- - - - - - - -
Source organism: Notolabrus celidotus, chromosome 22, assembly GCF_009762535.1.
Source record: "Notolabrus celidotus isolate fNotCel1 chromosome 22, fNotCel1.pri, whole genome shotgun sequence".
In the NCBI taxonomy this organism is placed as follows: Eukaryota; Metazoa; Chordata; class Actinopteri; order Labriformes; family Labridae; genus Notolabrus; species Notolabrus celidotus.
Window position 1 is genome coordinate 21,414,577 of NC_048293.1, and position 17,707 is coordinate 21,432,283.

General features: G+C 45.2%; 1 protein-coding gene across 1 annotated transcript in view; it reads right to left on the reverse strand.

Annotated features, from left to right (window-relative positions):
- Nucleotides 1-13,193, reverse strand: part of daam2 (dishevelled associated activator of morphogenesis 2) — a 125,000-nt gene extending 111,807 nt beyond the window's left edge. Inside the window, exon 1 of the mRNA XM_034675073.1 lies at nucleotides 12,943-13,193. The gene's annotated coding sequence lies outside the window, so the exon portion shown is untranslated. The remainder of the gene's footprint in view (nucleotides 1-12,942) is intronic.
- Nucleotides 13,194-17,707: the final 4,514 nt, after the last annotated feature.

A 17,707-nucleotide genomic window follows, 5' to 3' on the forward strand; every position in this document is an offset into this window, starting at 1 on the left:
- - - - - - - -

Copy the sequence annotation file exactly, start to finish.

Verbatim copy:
Source organism: Notolabrus celidotus, chromosome 22, assembly GCF_009762535.1.
Source record: "Notolabrus celidotus isolate fNotCel1 chromosome 22, fNotCel1.pri, whole genome shotgun sequence".
In the NCBI taxonomy this organism is placed as follows: Eukaryota; Metazoa; Chordata; class Actinopteri; order Labriformes; family Labridae; genus Notolabrus; species Notolabrus celidotus.
Window position 1 is genome coordinate 21,414,577 of NC_048293.1, and position 17,707 is coordinate 21,432,283.

General features: G+C 45.2%; 1 protein-coding gene across 1 annotated transcript in view; it reads right to left on the reverse strand.

Annotated features, from left to right (window-relative positions):
- Nucleotides 1-13,193, reverse strand: part of daam2 (dishevelled associated activator of morphogenesis 2) — a 125,000-nt gene extending 111,807 nt beyond the window's left edge. Inside the window, exon 1 of the mRNA XM_034675073.1 lies at nucleotides 12,943-13,193. The gene's annotated coding sequence lies outside the window, so the exon portion shown is untranslated. The remainder of the gene's footprint in view (nucleotides 1-12,942) is intronic.
- Nucleotides 13,194-17,707: the final 4,514 nt, after the last annotated feature.

A 17,707-nucleotide genomic window follows, 5' to 3' on the forward strand; every position in this document is an offset into this window, starting at 1 on the left: